People with migraines, especially those with auras (vision changes, light spots, zigzag lines or transient blindness; or body changes -- weakness or numbness) are more at risk for developing strokes as a result of their migraines. Sometimes, doctors can find changes in brains of those who have poorly controlled migraines and these changes are very much stroke-like, only people don't know about them. It is always best to control your migraines so that you don't have them more often than once every couple of months. You should take preventative medications as well as ask for medications that could stop a migraine before it begins. Your doctor needs to take a good history in order to determine what kind of migraine you have as not all medications are safe for every headache.
just throwing this in here seems the most appropriate place to post.
im 19 years old and have had started to get daily migraines when i was 9-10
ive had "persistant daily headache" for the past 9-10 years which they finally decided on this year, either this was a cause or affect i cant remember what came first but they started happening at the same time, i get a build up of pressure behind my left ear it increases to a point where it "pops" once it pops my head freezes down to my left shoulder and i get the sensation of liquid running down my left arm chest and back also a weird taste and numb tounge tingly face. they used to occur once every few months until may last year when it changed dramatically.
i was at a family 21st, had had a fairly bad migraine all day and had the pressure build up as normal (what you must be aware of was that i had been drinking but not in excess due to the mirgraine) i was on the dance floor when i started to feel realy dizzy and lost, i walked over to my mother and just as i was about to say i dont feel good my "pop" happened and my body gave way and i feel onto the floor at her feet, at this stage i couldnt move my left leg arm and my face had dropped (this was what was witnessed by all there) they rushed me to hospital due to everyone thinking it was a stroke, i ended up sitting in the waiting room cause it was busy and then after about three hours it came right and i went home feeling shaken and weak...this has progressivly got worse in symptoms as late last year i had the same thing but this time it was total body paraylisis where i was fully numb couldnt open close mouth eyes or speak for about 3 hours...early this year i started to have one sided seizures on my right side that last for about 2 hours then my muscles are just really tight and sore...i have had a few more full body and one sided episodes totaling 9 thats including the seizure type things.(keep in mind i am fully awake and aware of whats happening i just cant do anything.. things took a turn for the worst when i had another full body paralysis which started to come right then i had a massive full body seziure that lasted a few minutes untill i fell unconscious and stopped breathing for between 1.5 to 2 mins, ambulance came but then left without taking me to hospital..since then weakness occured in my right side so bad that it wouldnt bend at the joints and was very weak i could still weight bear on the leg so i could hobble/walk..i was admitted to hospital with the weakness and inablity to breath properly was rushed to the er by me uncle was tachicardic for most of the night and was on oxygen for three days and then the neuroligist came to the conclusion that he didnt know what was wrong but cause i could weight bear i was making it up and i had functional weakness....i have had 3 or so cts of the brain with contrast, had a mri of the brain, had a ct angigram with contrast and ecgs and so many blood tests its the norm now, i have tried alternative medicines and treatments but it all falls back to the migraines i think im off to a neuropsycologist to check the functional weakness stuff but have been to counclers/psyciatrists.. any ideas from anyone.. this is truely affecting how i live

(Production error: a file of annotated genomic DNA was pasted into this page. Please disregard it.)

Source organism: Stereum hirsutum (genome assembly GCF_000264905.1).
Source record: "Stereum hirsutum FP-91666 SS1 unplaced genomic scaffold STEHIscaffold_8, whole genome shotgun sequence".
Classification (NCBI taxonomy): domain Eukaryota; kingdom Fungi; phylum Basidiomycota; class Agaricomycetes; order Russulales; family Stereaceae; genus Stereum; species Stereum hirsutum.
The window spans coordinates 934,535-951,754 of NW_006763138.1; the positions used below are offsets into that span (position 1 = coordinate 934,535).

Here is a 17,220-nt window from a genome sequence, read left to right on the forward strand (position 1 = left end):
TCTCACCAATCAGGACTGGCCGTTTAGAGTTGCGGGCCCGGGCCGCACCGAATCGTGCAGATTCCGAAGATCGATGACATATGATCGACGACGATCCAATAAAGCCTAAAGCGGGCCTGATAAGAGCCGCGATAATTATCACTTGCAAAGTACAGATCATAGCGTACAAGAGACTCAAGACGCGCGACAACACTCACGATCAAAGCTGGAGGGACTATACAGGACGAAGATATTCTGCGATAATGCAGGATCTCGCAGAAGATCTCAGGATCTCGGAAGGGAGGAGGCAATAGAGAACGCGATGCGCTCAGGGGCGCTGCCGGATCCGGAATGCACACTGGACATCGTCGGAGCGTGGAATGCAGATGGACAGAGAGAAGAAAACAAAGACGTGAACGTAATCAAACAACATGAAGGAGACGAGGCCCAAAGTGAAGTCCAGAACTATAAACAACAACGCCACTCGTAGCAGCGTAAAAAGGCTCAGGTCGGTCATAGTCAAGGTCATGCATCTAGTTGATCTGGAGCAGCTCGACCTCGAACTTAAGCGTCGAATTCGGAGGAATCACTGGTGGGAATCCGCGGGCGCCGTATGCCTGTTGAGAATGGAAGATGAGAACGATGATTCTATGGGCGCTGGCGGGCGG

I have had migraines since I was a small child..(I can remember having them in 1st grade)
I have been having strange symptoms since last year.......the frequency of my headaches have increased in frequency, severity and also number of attacks.